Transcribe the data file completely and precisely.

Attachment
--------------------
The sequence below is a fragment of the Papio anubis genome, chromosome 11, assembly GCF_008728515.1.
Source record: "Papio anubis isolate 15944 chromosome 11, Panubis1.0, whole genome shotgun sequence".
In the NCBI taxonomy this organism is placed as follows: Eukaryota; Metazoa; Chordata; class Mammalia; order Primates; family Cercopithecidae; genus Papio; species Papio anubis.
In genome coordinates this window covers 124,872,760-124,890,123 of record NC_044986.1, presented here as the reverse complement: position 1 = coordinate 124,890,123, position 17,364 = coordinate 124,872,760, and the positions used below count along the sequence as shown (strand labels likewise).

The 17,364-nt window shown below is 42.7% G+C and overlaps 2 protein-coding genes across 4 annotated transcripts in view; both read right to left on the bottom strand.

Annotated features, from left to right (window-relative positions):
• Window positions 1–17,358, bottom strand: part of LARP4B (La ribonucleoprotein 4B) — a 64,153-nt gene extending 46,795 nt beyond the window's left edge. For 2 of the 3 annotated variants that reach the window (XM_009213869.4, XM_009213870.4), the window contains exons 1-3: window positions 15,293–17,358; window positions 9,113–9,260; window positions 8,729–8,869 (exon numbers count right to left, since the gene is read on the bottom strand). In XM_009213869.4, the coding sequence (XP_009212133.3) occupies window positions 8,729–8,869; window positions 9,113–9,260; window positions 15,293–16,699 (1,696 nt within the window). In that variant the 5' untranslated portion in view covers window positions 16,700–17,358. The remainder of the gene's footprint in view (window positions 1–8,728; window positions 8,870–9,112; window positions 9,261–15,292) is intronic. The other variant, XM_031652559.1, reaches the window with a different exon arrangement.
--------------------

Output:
The sequence below is a fragment of the Papio anubis genome, chromosome 11, assembly GCF_008728515.1.
Source record: "Papio anubis isolate 15944 chromosome 11, Panubis1.0, whole genome shotgun sequence".
In the NCBI taxonomy this organism is placed as follows: Eukaryota; Metazoa; Chordata; class Mammalia; order Primates; family Cercopithecidae; genus Papio; species Papio anubis.
In genome coordinates this window covers 124,872,760-124,890,123 of record NC_044986.1, presented here as the reverse complement: position 1 = coordinate 124,890,123, position 17,364 = coordinate 124,872,760, and the positions used below count along the sequence as shown (strand labels likewise).

The 17,364-nt window shown below is 42.7% G+C and overlaps 2 protein-coding genes across 4 annotated transcripts in view; both read right to left on the bottom strand.

Annotated features, from left to right (window-relative positions):
• Window positions 1–17,358, bottom strand: part of LARP4B (La ribonucleoprotein 4B) — a 64,153-nt gene extending 46,795 nt beyond the window's left edge. For 2 of the 3 annotated variants that reach the window (XM_009213869.4, XM_009213870.4), the window contains exons 1-3: window positions 15,293–17,358; window positions 9,113–9,260; window positions 8,729–8,869 (exon numbers count right to left, since the gene is read on the bottom strand). In XM_009213869.4, the coding sequence (XP_009212133.3) occupies window positions 8,729–8,869; window positions 9,113–9,260; window positions 15,293–16,699 (1,696 nt within the window). In that variant the 5' untranslated portion in view covers window positions 16,700–17,358. The remainder of the gene's footprint in view (window positions 1–8,728; window positions 8,870–9,112; window positions 9,261–15,292) is intronic. The other variant, XM_031652559.1, reaches the window with a different exon arrangement.